Review: Super Mario Kart (SNES)

Back to the good old days before the blue shell from hell

Less than a year after the Super Nintendo was launched, our pals at Nintendo had the bright idea of taking the Super Mario World universe and squeezing it into a kart-racing game. It sounded like a crazy idea at the time, but they managed to pull it off with style and create an almost timeless game, fondly remembered by gamers to this very day. Of course this was one of the games which everybody expected to be available in the Virtual Console’s launch line-up three years ago, but sadly this was not to be for reasons best known to Nintendo. Finally this injustice has been resolved so we can put our virtual pitchforks away and breathe a sigh of relief.

Super Mario Kart pushed the Super Nintendo’s much-touted Mode 7 capabilities to the max, creating an illusion of 3D which was visually quite impressive back then, and still passable even today. There is a good sense of speed too, especially on the 150cc cup where the action comes fast and furious. With just a bit of practice before long you’ll be power-sliding round all those 180-degree corners with the greatest of ease, watching as the landscape effortlessly rotates around you. It was also quite nice to see that Nintendo got the Virtual Console emulation down pat for this release, as the game looks exactly like it did back on the Super Nintendo console.

There are eight different characters from the Mario universe that you can choose between for your race. Each character's kart has different capabilities with differing levels of top speed, acceleration and handling. Mario and Luigi are the good old all-rounders and recommended for newcomers to the game due to their decent top speed and responsive handling. Princess Peach and Yoshi are blessed with great acceleration but poor handling, which can cause you to skid out of control if you are not careful. Expert players favour Bowser or Donkey Kong Jr. due to their impressive top speed, but if you crash or get hit by a red shell the low acceleration is a pain. Last but not least we have Koopa Trooper and Toad who have amazing handling, but beware, the larger characters can easily push these two around!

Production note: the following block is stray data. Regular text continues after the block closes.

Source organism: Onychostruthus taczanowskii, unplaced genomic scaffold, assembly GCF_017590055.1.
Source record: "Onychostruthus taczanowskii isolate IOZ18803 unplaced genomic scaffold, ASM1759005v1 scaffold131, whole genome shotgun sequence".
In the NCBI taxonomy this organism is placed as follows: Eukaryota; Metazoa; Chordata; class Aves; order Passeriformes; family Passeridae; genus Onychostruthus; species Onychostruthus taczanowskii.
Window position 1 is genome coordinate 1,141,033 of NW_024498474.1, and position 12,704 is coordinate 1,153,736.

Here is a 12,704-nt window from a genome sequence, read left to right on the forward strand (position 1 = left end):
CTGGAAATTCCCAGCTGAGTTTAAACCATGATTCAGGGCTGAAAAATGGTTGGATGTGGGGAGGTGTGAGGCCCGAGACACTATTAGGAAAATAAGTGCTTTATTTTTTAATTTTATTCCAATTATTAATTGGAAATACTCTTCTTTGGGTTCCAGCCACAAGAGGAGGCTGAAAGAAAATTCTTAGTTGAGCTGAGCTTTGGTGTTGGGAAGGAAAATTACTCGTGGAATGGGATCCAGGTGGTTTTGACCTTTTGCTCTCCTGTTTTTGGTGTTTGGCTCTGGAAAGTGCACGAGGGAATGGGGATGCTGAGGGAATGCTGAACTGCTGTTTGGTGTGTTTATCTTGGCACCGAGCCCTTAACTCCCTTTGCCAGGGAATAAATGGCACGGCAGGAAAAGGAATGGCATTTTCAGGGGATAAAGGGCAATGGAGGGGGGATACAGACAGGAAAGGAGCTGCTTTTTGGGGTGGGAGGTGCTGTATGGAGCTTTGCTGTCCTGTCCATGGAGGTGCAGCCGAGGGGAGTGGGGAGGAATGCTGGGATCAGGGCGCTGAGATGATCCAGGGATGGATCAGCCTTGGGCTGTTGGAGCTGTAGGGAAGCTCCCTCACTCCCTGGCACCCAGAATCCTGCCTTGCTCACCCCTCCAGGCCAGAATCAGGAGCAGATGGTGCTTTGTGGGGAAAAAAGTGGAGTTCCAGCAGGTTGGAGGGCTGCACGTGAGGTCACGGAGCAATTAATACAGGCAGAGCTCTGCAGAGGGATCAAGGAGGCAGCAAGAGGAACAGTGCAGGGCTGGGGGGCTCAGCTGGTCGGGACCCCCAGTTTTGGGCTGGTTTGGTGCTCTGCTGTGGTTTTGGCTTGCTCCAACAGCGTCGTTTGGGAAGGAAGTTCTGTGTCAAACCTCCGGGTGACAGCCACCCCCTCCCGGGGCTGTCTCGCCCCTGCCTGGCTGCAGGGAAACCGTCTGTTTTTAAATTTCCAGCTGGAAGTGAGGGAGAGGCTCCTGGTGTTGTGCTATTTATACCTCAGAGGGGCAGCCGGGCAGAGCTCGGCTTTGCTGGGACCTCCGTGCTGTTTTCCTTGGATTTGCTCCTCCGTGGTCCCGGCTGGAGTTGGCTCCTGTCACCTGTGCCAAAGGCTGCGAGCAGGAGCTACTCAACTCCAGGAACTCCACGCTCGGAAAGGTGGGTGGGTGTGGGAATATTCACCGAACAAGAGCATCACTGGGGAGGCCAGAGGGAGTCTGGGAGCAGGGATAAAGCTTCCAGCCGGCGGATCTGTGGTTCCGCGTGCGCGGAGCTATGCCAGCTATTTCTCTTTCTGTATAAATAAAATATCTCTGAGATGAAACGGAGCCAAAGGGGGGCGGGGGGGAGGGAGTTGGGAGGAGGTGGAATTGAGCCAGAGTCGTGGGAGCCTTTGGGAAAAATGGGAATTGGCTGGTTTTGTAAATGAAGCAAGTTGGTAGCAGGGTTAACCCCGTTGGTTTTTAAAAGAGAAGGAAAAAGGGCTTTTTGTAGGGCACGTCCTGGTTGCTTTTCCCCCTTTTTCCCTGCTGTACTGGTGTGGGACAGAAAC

The use of weapons was one of the things that set Super Mario Kart apart from other racers of its day. Simply running over a “?” block in the track allowed you to pick up a random item to use at a time of your choosing. The clever thing was good racers get less useful items like green shells or banana skins, whereas if you were performing badly for whatever reason you conveniently often acquire items such as invincibility stars, red shells that homed in on your opponent in front and lightning, the most devastating of all as it causes all your opponents to shrink, which means they can be easily overtaken or even squashed! In addition to that you might get a ghost which lets you steal weapons from your opponents, a mushroom turbo boost or a feather that is useful for jumping walls or holes to form a handy shortcut to victory.

There are four different cups you can compete in: Mushroom, Flower, Star and Special (which is unlockable). Each cup ranges in difficulty respectively and contains five tracks themed from the Super Mario World universe. Anyone who is remotely familiar with Super Mario World will instantly remember Donut Plains, Ghost Valley, Bowser’s Castle and Choco Island. It’s amazing how well these themes translated into racing tracks; Nintendo truly did a sterling job here. In addition to this you can also race on beaches, keeping to the racing line through shallow waters, or even take a trip on Rainbow Road. You’ll start off with 50cc karts that are a complete walkover; 100cc puts up a sterner challenge as it is faster and your opponents will fight back more. Seasoned veterans can enjoy the unlockable 150cc class, but be warned: it is much more unforgiving.